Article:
On the occasion of World Press Freedom Day, an English news website was launched Friday to help revive the stifled independent media landscape in Cambodia.
"[We] established [it] because we saw the lack of independent media platforms in Cambodia that provide very independent information to the people living outside Cambodia, especially the international community," said Nop Vy, director of the Cambodian Center for Independent Media, or CCIM.
Until recently, Voice of Democracy's news website was written in the Cambodian language, Khmer. VOD, which published a few articles recently, hopes to fill in the gap left behind by independent news outlets that were forced to close or were sold over the past few years, Nop Vy added.
Independent newspaper The Cambodia Daily was forced to shut down in September 2017 when faced with a tax bill of $6.3 million. Additionally, Radio Free Asia closed its doors in Phnom Penh, citing pressure from the government, 30 radio stations were taken off air, and the last English independent daily newspaper, The Phnom Penh Post, was sold in May of last year.
With a new team of five to seven people, including reporters and editors, Nop Vy said he hoped the website could play "the role as the watchdog in order to monitor the actions of the government" that had previously been performed by other outlets.
This, he said, would contribute to good governance and democracy in the country.
Nop Vy said he aimed to generate income for the Khmer website and activities of CCIM in general, to which VOD belongs.Shawn Crispin, Southeast Asia representative of the Committee to Protect Journalists, welcomed the creation of the English website.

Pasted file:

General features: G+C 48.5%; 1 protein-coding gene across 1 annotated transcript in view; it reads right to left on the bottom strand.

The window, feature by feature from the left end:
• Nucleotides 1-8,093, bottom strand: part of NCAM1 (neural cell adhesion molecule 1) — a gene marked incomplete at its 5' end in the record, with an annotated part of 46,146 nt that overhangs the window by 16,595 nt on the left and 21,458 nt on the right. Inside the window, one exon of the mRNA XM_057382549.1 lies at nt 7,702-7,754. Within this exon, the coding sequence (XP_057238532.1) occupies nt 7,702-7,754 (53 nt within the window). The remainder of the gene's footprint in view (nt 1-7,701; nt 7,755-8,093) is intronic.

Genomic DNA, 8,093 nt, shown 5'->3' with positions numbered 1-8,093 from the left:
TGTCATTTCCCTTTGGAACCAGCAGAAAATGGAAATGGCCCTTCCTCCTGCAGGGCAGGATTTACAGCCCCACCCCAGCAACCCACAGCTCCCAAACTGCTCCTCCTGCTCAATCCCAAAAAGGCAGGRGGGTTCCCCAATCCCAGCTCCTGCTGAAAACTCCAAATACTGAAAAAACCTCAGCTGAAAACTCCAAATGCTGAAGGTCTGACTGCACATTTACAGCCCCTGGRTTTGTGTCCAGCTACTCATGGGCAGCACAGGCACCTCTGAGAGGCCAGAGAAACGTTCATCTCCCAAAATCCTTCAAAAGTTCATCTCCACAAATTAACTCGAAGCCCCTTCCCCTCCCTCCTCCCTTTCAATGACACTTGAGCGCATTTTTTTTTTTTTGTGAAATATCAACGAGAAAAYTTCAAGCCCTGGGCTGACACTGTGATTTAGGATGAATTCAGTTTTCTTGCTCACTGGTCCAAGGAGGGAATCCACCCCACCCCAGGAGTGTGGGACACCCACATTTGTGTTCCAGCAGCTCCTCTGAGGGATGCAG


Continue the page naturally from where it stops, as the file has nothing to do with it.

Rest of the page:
"Cambodia's press freedom situation has deteriorated significantly in recent years due to government harassment and threats," he said in an email. "[Cambodian Prime Minister] Hun Sen's government clearly sees free media as a threat to his consolidation of an unchallenged one-party state."
Government official Huy Vannak, who simultaneously serves as undersecretary of state at the Interior Ministry and head of the Union of Journalist Federations of Cambodia, denied the accusation. He said press freedom was "open and wide" and that journalists who complained about a lack thereof misunderstood the concept of freedom of expression.
"I think they want to use freedom for hate speech; they want to use freedom for incitement," he said. Journalists who said they felt they could not report freely often wrote "immoral" articles, he said, by harming other people's or government officials' dignity — such as calling Cambodia's government the "Hun Sen regime."
"If they have good intentions, and if they practice professionalism, they can do whatever [they want to do]," he said. "But the point is people misunderstand how to exercise their freedom."
'Huge gap' filled
Phil Robertson, deputy Asia director for Human Rights Watch, echoed CPJ's assessment. He said that while the new program "really fills a huge gap in reporting," this was likely not a permanent solution. "Sadly, the big question is not if — but rather when — the Cambodian government decides to go after VOD and its reporters," Robertson told VOA by email.
"Freedom of the press is still an endangered species in Hun Sen's Cambodia. Diplomats should be telling the Cambodian government to respect media freedom and end the persecution of RFA, VOD, and other independent media," Robertson added.
The CCIM's Nop Vy said his organization attempted to prevent this from happening by building a "mutual understanding between the government and the independent journalists."